August 14, Wednesday

Devotional Thought for Today

“Why Disciplines?”

Hebrews 12:7-11 (NASB)

It is for discipline that you endure; God deals with you as with sons; for what son is there whom his father does not discipline? 8 But if you are without discipline, of which all have become partakers, then you are illegitimate children and not sons. 9 Furthermore, we had earthly fathers to discipline us, and we respected them; shall we not much rather be subject to the Father of spirits, and live? 10 For they disciplined us for a short time as seemed best to them, but He disciplines us for our good, so that we may share His holiness. 11 All discipline for the moment seems not to be joyful, but sorrowful; yet to those who have been trained by it, afterwards it yields the peaceful fruit of righteousness.

DisciplineI can recall during my second year of college my dad took it upon himself to cut me off financially. Through that point in my life my dad had taken care of me and made sure I always had what I needed. We were not financially well-off by any stretch of the imagination; however, my dad worked hard, saved and always found a way to make things work. My dad paid my expenses during my first year of college and made sure I had a little spending money. All he wanted me to do was work hard in school. However, that all changed after my first year ended. To make a long story short, my dad told me I was no longer a good investment and I was now on my own. He was no longer going to pay my tuition or cover my living expenses. He said I did not have to go to college if I didn’t want to and I was welcome to move back home. But if I wanted to stay in school and live on my own, I had to figure out how to make it work. I thought that was a very sudden and harsh thing to do, but to my dad my grades were not up to par and I was squandering his hard-earned money.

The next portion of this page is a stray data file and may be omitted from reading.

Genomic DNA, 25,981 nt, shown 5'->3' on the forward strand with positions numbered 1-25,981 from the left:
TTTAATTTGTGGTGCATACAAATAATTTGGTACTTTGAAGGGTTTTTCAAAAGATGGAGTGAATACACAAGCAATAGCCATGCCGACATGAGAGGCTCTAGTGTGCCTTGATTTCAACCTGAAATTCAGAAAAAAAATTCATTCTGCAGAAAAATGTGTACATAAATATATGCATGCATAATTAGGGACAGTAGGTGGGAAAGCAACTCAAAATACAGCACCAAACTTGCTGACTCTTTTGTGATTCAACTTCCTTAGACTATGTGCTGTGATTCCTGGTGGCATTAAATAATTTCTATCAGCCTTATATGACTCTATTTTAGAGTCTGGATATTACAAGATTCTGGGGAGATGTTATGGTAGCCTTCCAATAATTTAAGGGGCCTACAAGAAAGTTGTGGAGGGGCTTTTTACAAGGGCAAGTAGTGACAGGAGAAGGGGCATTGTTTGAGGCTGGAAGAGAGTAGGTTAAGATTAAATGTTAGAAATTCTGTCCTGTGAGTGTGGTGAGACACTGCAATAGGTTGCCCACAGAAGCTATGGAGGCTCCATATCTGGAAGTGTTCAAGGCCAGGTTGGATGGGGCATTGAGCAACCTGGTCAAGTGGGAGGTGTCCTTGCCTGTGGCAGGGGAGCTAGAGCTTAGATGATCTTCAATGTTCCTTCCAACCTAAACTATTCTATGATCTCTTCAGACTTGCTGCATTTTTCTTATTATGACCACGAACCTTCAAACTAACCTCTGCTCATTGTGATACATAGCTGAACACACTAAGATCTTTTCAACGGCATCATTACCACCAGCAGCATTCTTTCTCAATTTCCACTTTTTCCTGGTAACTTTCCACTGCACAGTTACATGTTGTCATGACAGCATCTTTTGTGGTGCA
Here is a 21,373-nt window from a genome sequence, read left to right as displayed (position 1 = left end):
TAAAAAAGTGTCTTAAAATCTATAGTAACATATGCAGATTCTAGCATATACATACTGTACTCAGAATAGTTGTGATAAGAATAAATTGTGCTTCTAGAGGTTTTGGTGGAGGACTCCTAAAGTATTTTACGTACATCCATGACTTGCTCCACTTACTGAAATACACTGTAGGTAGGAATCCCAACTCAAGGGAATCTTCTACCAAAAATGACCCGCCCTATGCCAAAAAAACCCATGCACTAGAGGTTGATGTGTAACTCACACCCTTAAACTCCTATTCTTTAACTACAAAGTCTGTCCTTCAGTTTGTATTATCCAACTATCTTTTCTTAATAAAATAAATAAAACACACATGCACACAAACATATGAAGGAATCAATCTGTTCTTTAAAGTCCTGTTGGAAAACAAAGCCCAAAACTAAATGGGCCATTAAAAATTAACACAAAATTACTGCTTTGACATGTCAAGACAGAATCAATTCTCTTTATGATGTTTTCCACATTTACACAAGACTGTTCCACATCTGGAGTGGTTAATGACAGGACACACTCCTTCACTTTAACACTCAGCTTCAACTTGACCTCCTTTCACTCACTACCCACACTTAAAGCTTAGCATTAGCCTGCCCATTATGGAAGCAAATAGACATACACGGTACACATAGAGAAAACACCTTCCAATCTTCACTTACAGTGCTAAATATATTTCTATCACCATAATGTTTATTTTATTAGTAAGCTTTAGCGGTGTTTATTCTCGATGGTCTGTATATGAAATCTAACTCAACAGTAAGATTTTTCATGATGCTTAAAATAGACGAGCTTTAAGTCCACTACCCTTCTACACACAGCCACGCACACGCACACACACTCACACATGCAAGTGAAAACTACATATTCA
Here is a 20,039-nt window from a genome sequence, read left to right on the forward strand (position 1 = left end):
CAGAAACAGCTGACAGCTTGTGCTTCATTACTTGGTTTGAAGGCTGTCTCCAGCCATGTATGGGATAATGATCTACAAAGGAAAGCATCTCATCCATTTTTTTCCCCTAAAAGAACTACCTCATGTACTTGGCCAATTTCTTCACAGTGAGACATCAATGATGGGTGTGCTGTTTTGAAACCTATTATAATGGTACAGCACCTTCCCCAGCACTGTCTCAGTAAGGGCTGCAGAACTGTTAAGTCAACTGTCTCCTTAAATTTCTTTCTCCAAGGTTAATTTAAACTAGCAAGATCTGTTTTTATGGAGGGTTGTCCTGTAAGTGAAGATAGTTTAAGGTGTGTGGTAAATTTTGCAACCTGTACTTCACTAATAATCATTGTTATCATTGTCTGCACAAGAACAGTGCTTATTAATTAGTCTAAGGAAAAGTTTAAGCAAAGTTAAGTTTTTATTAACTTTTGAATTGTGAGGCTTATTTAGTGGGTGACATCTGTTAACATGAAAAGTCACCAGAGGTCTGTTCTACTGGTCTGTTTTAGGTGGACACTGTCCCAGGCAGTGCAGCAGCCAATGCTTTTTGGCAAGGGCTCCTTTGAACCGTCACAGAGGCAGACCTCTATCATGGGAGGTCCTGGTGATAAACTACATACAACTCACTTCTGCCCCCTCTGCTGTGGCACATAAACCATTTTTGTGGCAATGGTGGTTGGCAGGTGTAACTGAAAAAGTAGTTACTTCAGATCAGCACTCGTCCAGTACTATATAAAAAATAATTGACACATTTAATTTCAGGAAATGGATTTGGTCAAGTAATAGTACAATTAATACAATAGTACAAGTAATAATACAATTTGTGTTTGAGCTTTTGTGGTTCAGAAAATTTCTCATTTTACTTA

At the moment when this happened I panicked. I thought how my dad could do this to me? There was no grace period, no warning…just like that I was cut-off. Though his method was harsh, I realized much later in life that this was one of the greatest lessons my dad taught me. What I saw as cruelty from my dad was actually him loving me. He could have easily continued to pay for my tuition, and I could go on as I was. However, in reality I needed this life lesson. I needed to learn to stand on my own, be responsible for myself and trust that I would be able to handle the most difficult of situations. My father knew me best and knew that I needed to learn how to stand on my own. As his child he was loving me by taking away my safety net.